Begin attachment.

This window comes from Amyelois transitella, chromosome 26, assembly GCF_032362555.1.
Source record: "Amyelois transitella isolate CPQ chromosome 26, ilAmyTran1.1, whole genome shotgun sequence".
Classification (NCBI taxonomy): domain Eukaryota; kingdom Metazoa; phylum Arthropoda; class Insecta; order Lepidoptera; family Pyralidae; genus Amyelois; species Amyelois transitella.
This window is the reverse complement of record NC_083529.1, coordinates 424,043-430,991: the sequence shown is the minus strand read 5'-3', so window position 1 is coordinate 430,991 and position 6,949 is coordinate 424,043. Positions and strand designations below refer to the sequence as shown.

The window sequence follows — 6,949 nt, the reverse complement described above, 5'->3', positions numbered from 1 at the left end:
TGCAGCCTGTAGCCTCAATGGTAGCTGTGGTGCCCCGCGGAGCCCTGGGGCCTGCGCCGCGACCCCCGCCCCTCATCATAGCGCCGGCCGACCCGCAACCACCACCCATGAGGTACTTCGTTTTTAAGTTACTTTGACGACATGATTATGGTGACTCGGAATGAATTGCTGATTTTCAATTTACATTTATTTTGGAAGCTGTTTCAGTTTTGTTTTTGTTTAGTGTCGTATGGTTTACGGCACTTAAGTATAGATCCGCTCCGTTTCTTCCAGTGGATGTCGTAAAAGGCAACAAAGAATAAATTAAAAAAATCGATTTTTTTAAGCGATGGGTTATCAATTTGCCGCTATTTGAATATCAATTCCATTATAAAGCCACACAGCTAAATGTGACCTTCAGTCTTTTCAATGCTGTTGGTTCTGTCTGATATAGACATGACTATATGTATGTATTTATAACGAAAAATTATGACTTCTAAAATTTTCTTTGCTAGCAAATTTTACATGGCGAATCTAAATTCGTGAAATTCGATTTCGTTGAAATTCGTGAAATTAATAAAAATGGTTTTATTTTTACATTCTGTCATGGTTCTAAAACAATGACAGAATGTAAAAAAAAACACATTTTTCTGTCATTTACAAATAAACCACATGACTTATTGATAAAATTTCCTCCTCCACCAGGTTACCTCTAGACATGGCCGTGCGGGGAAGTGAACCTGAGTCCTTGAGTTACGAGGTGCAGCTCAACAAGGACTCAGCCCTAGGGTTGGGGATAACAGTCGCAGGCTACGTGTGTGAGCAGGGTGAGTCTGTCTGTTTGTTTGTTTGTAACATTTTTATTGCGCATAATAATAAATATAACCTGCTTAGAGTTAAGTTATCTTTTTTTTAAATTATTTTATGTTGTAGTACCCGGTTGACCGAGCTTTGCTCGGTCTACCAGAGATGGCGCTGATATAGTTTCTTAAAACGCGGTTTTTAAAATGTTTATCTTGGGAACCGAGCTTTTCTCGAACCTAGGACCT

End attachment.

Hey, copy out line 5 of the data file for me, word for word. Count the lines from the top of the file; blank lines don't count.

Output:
The window sequence follows — 6,949 nt, the reverse complement described above, 5'->3', positions numbered from 1 at the left end: